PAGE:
Even when parents try to fake it, kids feel it in their bones when their parents feel anxious, frustrated, belabored or depressed.  That is the nature of kids.  Their connection to their parents is intuitive.  It can’t be seen or heard, but it is there.  They feel what their parents feel.  They may express it or react differently than their parents, but kids feel there is definitely something in the air! They watch their parents watch the news and the tension draws deeply inside them.  They watch their parents, the leaders of their world, struggle.

Kids also have their own reaction to the crisis besides dealing with their parents’ reaction.  They are out of their element.  Instead of playing or doing homework after school while supper is being made, they are at home all of the time.  They can no longer be distracted by reality.  They have nightmares or feel that zombies are living in their basement.  They may regress and act younger than they are.  They may be clingier, or cry more, or have more outbursts.  It’s their way of saying that they are not doing well.  Expressing their fears verbally is just not their nature at their young ages.

What do kids need?  Lots of love, and patience, and understanding, and reassurance, and a walk-through of their fears to help them better understand that things will eventually return to normal.  They need guidance and leadership.  They need a parent who will help them pick up the pieces and encourage them to be resilient, look at positives, and allow their parents to handle the burdens.  What about the kids?  Their mind is not yet developed and their understanding of this crisis is warped by the emotion of it all.  Be there for them.  Help them know that this will soon pass.  Give them hope.  Give them your attention.  Having kids stay at home could be a hidden blessing as they are around their most influential people to help them get through this crisis.

Claudia A. Liljegren, MSW, LICSW

Psychotherapist

Hunkering Down with the Coronavirus

Here we are, hunkering down at home for a while.  Who would have thought?  How do we survive with each other during this time of crisis?  This in itself can be quite the stressor unless we practice some good strategies.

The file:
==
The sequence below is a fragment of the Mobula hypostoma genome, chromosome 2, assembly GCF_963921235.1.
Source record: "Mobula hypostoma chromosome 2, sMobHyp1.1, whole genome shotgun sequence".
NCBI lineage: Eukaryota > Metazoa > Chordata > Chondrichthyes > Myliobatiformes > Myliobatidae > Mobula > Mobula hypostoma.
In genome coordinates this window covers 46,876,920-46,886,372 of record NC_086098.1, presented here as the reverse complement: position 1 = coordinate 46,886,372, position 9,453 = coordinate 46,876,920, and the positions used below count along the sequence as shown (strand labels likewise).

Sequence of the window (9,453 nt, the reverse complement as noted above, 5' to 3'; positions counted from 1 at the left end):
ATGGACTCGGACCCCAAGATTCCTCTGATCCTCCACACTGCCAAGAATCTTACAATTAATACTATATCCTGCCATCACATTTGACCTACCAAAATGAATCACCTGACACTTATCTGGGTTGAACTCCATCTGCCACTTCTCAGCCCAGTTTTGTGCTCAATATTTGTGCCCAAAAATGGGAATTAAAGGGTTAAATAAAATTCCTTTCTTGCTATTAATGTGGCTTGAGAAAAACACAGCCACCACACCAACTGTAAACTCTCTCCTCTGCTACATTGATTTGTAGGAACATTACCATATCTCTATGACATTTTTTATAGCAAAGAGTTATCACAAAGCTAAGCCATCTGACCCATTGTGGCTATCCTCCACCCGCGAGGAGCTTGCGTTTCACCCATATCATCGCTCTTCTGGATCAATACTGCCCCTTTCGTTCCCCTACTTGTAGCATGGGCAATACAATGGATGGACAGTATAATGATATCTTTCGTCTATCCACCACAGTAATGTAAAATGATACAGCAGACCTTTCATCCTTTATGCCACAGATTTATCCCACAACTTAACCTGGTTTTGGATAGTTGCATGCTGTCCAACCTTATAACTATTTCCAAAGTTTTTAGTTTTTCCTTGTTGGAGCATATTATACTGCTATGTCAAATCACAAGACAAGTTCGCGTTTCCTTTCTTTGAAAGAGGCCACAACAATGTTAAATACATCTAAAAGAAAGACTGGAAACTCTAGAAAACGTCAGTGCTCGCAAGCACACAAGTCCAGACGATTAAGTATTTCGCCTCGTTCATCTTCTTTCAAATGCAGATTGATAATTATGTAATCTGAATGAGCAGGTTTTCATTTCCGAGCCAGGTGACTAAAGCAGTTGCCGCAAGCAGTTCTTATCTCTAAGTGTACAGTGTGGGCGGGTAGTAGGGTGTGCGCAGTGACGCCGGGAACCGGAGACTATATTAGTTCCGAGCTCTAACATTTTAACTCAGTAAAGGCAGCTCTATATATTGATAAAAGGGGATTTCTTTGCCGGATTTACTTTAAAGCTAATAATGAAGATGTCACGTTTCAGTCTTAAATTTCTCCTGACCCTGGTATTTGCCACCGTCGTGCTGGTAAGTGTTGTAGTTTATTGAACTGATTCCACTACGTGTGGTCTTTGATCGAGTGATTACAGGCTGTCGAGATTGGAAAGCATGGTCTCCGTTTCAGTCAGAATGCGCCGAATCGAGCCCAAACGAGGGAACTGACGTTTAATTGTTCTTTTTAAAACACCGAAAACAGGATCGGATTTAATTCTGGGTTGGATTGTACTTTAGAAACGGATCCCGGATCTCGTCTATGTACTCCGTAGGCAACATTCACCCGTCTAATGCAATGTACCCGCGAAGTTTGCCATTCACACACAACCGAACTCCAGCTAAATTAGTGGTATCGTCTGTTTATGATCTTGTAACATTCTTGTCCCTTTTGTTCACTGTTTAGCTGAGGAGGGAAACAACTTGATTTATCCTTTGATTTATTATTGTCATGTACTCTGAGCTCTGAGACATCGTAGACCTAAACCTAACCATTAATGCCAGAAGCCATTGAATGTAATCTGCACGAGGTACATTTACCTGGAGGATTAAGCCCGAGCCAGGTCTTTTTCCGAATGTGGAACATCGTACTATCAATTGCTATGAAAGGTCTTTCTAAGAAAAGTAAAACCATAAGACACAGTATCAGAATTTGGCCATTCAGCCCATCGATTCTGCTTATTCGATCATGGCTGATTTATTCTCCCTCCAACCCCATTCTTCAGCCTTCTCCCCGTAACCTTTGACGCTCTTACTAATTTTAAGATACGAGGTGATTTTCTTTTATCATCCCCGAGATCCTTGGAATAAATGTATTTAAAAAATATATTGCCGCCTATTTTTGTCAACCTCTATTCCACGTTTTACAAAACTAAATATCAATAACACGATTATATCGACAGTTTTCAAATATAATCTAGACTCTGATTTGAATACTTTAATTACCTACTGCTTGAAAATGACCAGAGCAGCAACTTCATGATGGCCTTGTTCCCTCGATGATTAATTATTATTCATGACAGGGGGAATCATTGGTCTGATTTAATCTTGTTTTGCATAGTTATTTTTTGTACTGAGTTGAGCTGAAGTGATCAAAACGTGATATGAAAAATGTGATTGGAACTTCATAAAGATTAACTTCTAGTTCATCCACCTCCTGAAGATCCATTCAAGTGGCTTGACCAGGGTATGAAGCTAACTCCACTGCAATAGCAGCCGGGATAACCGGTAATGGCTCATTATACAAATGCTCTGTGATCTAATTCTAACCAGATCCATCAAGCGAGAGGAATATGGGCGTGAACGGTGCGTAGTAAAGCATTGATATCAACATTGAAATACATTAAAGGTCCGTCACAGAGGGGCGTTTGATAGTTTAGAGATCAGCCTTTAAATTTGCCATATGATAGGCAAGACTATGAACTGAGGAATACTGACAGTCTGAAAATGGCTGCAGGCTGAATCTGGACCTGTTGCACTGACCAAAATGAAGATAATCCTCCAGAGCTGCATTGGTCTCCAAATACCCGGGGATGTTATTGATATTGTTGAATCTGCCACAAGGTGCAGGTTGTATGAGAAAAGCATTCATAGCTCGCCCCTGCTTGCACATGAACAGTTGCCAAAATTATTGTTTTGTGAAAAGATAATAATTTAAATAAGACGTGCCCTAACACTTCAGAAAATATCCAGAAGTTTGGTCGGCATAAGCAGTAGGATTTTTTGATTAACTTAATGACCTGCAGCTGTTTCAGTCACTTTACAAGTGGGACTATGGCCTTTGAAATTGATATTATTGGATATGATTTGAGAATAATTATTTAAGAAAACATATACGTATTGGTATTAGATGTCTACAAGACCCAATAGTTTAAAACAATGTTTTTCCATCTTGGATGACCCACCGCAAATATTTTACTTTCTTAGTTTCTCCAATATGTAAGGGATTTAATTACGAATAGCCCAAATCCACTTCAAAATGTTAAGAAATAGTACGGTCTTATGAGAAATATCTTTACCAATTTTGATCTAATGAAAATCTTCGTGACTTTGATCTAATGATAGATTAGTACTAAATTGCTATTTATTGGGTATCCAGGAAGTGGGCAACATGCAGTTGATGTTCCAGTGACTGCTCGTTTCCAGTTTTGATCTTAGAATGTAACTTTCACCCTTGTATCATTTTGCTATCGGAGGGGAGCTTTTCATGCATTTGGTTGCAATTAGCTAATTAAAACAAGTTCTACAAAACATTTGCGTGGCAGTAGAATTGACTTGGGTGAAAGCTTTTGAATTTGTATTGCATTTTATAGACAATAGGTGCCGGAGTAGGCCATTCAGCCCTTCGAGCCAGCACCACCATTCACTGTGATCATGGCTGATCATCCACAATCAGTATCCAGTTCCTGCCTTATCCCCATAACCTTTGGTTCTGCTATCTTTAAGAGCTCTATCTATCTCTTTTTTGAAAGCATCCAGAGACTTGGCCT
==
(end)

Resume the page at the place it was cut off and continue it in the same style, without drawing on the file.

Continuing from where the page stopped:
Here are some of the mental health practices oftentimes reviewed in the literature that you can install in your home to make the time go smoother for everyone during the lockdown period.

Have a routine – Grab onto some structure.  Most of us are accustomed to some kind of structure, be it work duties at our jobs or school assignments at school.  Now, with chaos arising at the home-front, having a routine is a good thing to incorporate; sleeping and eating schedules, exercise times, social distancing contacts, designated chores or duties, selected fun time with new and creative activities, and school and work time slots with designated breaks.  It doesn’t have to be a prison for everyone, but it surely doesn’t have to be WWIII!  Studies have shown that having a routine can help reduce boredom, reduce anxiety and depression and lead to more healthy patterns of coping.  This format at home can then allow more energy to deal with other more important things that need to be tended to. 

Don’t stop exercising because the gym is no longer open – Physical exercise is synced with good mental health.  Get that heart pumping, build those muscles and make that body move.  Cramped quarters can be a problem, but figure out how you can make it work – even if you have to have a shared group exercise program in the living room, or if you can find some exercises that allow you to stay in one place.  It doesn’t take a genius.

Spend time in nature – even if it is through a TV channel, video or internet.  It is calming to your soul and it definitely helps your body relax.  There is much research that has found time in “green” and “blue” space is associated with a reduction in anxiety and depression as well as helps reduce the risk of chronic health issues.  Being out in the sunshine, breathing air outside (with good social distancing) is a good habit for both your body and mind.  In fact, some studies indicate that the chemicals released from the trees; phytoncides” can increase the immune cells that help keep the body healthy.

Re-arrange, clean out or organize your home – It makes you feel productive, you gain a sense of control over times of uncertainty, and gives you time to focus on something else besides the news flashes and all the media clips about the Corona-Virus. 

Give yourself some time to breathe, be quiet, and meditate.  It helps your body calm down, have better insight as to what is happening, and maintain a sense of internal control and confidence that this too shall pass.

Continue with your support team as you maintain social distancing – We are social creatures and need each other; that is how we were made.  Take time to reach out and connect.

Keep your empathy at the forefront – While experiencing the sense of being home-bound, you now can realize what so many people regularly experience throughout their much of their lives.  Reach out. – but don’t touch – at least not yet.    Empathy is a great experience that makes you feel good all over.  Doing acts of kindness and thinking of others before yourself all have huge mental health benefits.  It provides you with a sense of purpose.  It also helps you the opportunity to climb out of yourselves and give a bit of support and kindness to someone else that also needs it. 

Be thankful – Recognizing your blessings, being grateful, trusting in a spirit greater than yourself can be hugely beneficial to mental health.  Practicing thankfulness with others not only improves your mood, but those recipients of such grace.  Don’t judge.  Realize that we are all likely doing the best we can with what we got.  Sit back and relax.  We will get through this.

Claudia A. Liljegren, MSW, LICSW

Psychotherapist